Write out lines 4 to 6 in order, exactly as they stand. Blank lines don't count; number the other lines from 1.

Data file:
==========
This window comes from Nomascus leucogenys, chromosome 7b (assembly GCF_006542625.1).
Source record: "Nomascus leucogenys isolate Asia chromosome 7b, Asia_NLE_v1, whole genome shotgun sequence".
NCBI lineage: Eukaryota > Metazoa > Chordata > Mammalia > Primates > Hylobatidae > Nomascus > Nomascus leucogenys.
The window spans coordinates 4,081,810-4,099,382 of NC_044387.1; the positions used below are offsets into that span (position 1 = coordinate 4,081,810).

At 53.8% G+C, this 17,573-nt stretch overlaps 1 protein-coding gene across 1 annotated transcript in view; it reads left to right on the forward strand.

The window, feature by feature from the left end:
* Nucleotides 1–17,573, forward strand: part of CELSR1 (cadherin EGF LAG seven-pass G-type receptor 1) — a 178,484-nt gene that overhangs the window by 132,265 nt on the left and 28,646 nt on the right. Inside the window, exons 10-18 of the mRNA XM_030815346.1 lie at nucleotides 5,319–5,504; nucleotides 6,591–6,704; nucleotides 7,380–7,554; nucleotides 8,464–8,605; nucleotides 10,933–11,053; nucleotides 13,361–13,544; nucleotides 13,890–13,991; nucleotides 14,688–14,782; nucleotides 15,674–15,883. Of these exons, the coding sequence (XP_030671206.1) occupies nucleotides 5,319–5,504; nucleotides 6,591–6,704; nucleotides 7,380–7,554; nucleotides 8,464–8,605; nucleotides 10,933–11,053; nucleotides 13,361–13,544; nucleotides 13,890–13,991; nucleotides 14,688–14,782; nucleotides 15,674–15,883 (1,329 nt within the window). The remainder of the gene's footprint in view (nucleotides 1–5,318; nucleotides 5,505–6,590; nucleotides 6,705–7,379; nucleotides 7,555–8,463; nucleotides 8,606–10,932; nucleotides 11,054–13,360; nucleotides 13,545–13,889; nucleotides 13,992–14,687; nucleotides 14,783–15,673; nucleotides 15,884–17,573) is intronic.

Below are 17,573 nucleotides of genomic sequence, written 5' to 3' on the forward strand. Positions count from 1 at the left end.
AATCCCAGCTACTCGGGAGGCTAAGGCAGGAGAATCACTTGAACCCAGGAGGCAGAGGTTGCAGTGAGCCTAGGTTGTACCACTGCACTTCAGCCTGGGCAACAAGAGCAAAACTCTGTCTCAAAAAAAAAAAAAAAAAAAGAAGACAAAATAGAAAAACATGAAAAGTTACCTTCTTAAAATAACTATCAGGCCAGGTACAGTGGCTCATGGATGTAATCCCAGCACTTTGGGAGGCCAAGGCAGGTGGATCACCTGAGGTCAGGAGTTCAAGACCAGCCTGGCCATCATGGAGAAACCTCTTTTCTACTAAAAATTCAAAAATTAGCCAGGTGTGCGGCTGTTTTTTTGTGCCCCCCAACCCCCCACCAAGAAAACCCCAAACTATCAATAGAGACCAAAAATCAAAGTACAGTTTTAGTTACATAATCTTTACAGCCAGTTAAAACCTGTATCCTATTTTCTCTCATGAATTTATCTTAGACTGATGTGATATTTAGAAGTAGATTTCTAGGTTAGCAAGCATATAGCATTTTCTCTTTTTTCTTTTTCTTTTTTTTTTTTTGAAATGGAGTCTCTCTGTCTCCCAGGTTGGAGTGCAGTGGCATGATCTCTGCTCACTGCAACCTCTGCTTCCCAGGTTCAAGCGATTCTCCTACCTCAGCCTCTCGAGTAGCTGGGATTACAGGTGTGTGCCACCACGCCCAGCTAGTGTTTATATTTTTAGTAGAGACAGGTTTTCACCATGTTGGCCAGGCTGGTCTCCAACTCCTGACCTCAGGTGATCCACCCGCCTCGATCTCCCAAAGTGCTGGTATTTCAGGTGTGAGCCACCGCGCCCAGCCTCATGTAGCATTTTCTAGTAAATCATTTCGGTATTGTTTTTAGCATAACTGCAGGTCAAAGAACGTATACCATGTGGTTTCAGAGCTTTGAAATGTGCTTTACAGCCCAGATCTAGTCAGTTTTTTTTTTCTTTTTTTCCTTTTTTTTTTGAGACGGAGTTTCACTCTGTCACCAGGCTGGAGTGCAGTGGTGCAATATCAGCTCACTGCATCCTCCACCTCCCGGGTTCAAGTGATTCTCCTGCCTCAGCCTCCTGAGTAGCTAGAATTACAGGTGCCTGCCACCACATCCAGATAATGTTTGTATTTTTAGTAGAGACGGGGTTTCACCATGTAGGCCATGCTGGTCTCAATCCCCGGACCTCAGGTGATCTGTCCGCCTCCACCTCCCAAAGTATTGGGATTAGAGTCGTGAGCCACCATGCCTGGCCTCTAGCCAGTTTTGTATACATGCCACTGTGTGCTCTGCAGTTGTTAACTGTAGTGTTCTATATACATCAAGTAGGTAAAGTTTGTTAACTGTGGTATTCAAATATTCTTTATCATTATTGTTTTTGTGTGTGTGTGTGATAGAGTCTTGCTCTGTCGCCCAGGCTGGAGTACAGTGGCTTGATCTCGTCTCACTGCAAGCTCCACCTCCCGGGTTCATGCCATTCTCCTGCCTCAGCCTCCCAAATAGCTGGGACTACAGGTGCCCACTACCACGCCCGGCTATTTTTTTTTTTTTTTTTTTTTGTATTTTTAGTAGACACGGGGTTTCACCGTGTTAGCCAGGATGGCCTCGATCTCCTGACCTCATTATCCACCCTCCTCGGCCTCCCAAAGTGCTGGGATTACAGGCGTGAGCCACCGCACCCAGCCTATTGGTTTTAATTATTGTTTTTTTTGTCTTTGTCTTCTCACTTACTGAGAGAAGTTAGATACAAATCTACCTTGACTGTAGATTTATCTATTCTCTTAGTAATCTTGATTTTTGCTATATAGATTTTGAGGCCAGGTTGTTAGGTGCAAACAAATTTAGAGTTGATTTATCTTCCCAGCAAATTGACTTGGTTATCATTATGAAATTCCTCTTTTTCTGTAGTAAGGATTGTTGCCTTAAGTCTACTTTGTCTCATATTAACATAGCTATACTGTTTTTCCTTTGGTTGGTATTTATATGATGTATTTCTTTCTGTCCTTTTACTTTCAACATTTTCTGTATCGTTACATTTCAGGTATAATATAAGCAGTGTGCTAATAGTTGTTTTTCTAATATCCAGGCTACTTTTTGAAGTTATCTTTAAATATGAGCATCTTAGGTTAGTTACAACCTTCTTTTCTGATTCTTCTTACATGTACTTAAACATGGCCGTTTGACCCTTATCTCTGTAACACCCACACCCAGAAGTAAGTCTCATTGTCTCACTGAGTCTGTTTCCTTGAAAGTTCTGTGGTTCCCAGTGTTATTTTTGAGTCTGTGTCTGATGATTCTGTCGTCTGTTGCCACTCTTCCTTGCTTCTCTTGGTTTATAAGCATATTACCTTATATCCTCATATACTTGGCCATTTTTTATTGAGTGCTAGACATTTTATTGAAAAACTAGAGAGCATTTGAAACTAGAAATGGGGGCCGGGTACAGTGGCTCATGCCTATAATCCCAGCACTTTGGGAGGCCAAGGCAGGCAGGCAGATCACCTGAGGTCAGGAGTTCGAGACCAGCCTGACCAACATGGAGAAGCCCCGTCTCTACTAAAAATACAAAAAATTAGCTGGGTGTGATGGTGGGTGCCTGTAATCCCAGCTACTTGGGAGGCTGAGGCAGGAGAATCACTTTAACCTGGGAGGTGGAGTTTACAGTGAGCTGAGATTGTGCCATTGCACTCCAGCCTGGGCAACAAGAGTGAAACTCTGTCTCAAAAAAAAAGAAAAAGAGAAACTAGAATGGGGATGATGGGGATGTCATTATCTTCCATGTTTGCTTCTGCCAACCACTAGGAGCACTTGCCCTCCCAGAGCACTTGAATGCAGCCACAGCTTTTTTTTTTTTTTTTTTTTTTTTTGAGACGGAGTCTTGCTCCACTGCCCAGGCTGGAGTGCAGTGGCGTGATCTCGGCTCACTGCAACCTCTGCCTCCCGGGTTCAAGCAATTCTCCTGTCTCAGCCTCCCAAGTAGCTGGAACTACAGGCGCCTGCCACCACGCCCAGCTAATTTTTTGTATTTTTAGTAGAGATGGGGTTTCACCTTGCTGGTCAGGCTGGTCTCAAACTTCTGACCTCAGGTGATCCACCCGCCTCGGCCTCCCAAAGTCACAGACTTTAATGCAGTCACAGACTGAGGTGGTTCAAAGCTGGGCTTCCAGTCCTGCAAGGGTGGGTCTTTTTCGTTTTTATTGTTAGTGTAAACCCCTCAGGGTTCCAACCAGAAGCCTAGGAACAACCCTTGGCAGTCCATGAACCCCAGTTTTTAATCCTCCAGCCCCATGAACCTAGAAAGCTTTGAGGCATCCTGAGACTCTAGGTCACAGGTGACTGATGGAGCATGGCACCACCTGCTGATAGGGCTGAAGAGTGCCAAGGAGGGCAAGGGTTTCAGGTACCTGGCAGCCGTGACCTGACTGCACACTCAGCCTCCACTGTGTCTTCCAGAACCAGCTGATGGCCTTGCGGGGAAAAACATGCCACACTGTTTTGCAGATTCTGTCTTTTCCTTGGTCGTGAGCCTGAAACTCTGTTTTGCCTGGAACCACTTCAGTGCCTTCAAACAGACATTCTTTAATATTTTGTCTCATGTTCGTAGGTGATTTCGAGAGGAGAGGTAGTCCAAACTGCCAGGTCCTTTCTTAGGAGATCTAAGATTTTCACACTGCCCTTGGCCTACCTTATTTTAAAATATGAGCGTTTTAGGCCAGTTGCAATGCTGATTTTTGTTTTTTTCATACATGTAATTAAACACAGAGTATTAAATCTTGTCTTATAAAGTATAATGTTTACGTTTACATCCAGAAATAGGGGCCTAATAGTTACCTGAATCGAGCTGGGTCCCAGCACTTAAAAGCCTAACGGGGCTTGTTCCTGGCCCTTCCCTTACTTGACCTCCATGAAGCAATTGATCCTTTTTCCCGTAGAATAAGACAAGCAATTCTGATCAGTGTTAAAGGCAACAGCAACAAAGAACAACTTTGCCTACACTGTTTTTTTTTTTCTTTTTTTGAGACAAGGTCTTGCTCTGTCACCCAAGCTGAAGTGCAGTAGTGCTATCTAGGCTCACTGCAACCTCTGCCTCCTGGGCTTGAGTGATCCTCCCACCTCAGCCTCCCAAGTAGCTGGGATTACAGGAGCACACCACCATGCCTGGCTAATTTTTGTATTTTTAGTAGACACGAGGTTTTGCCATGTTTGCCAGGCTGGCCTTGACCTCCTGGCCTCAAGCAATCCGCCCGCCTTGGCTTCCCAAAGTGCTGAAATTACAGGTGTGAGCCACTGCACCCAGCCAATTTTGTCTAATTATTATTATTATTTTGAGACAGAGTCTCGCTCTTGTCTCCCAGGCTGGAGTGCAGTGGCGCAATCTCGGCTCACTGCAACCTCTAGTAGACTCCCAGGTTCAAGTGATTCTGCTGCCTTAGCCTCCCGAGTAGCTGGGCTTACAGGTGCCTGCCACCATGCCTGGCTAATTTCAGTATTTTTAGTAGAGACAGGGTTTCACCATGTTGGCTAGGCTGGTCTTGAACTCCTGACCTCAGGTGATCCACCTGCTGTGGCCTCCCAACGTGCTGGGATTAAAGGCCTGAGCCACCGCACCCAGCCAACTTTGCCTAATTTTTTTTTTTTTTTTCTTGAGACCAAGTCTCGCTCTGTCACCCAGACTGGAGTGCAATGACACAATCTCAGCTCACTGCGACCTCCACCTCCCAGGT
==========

The window spans coordinates 4,081,810-4,099,382 of NC_044387.1; the positions used below are offsets into that span (position 1 = coordinate 4,081,810).

At 53.8% G+C, this 17,573-nt stretch overlaps 1 protein-coding gene across 1 annotated transcript in view; it reads left to right on the forward strand.

The window, feature by feature from the left end: